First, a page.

Forty years ago about 60% of the population consumed a snack between meals. Today, more than 95% of the population snacks, usually at least two to three times daily. As much as 30% of our daily calories are coming from snacks and many of our choices are nutritionally poor. How healthy is your snacking? Here are five things all snackers need to know:
1. Don’t Snack Because You’re Sad
Healthy snacking can keep your appetite in check and fill in nutritional shortfalls. Too often, however, we medicate our emotions with food. We snack because we’re bored, lonely, depressed, stressed, or anxious. We need to deal with emotions in healthier ways. We also snack frequently “just because it’s there”. Based on research from Cornell University, snacks that are in sight and in reach are consumed at twice the rate. When Google’s New York office replaced a glass jar of freebie M&M’s with dried fruit, their 2,000 employees collectively consumed 3.1 million fewer calories over a seven-week period. Lastly, a review of 53 studies by Deakin University found a particularly strong link between watching television and unhealthy snacking. Bottom line – many factors impact your snack habits that have nothing to do with hunger or giving your body the nourishment it needs. Make sure when you snack, it’s for the right reasons.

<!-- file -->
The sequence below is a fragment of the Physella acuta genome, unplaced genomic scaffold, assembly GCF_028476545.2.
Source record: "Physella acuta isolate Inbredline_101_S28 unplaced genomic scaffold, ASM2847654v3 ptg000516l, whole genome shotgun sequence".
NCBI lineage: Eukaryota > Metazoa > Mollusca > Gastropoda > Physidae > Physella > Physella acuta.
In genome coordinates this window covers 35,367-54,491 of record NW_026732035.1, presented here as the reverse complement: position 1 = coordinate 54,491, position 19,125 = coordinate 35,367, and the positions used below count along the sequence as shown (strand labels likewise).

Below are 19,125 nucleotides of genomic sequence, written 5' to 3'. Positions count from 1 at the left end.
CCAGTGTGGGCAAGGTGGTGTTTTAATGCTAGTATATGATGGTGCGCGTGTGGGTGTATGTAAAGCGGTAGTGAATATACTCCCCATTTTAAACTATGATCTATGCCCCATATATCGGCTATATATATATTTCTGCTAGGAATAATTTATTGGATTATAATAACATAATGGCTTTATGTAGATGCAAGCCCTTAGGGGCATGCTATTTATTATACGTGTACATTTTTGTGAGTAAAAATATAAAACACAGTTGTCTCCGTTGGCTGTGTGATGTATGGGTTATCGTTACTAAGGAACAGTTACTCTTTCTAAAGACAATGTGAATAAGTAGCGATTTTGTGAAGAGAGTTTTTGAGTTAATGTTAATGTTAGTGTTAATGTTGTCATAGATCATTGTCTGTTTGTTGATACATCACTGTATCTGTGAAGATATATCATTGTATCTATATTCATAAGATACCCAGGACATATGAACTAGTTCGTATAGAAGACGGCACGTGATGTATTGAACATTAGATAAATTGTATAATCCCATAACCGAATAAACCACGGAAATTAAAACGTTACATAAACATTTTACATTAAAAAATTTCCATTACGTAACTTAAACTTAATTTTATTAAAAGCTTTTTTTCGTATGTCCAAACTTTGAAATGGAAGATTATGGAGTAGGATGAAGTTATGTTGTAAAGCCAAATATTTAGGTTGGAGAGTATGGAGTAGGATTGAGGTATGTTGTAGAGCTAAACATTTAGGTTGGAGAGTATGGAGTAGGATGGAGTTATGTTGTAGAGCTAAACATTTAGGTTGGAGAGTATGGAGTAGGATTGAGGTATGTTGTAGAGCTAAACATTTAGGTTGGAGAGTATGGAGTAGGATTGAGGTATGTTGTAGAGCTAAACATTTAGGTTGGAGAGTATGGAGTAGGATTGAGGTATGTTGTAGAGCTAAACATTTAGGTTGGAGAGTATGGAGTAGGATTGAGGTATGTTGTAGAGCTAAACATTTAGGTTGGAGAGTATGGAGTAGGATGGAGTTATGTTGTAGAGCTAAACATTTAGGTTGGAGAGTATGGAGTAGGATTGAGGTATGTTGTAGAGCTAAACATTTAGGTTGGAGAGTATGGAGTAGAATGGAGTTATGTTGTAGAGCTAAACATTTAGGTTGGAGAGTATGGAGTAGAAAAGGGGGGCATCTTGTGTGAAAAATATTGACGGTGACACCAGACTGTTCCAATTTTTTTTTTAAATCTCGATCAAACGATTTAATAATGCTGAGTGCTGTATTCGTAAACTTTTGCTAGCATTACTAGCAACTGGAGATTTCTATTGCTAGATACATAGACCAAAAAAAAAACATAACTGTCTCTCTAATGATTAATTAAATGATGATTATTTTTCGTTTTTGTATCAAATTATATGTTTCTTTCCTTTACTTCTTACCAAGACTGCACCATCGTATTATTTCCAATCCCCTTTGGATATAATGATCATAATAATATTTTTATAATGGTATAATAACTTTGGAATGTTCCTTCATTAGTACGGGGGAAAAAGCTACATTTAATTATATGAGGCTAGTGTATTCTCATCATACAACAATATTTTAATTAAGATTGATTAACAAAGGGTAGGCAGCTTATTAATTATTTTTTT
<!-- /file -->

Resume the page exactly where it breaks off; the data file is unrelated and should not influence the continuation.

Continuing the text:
2. Your First Snack Choice Is Often Wrong
The California Institute of Technology has done some fascinating work on food choice. What they’ve found is this – your brain registers or measures the taste value of a food, before it registers the health value. Reaching for a snack too quickly (and often impulsively as most people do), means you may be choosing a snack that’s tasty, but not necessarily nutritious. If you give yourself time, however, to consciously think about the health value of a food (and this generally takes just a few seconds more!), you increase the likelihood of choosing a snack that’s both tasty and healthy. Pause, think about it… then choose!
3. Limit Food Addiction
Can food have addictive-like properties? The answer is yes, especially when it comes to more processed snack choices like potato chips, french fries, cookies, ice cream, and yes, even chocolate. These foods can activate the reward centers in your brain. Once you start eating them, it can be very difficult to stop. This doesn’t happen when you eat more natural, whole foods, like fruits and vegetables. Drinking your snacks is also not wise. Fruit drinks, energy drinks, soft drinks, specialty coffees and specialty teas, are often high in calories and low in nutrition. They also don’t fill you up like whole foods do. The best snacks are less processed, more nutritious, and not too high in calories, salt, sugar, or unhealthy fats. Foods that qualify include whole fruits and vegetables, unsalted nuts, 100% whole grains, and beans, like edamame or roasted chickpeas.
4. Healthy Snackers Have This In Common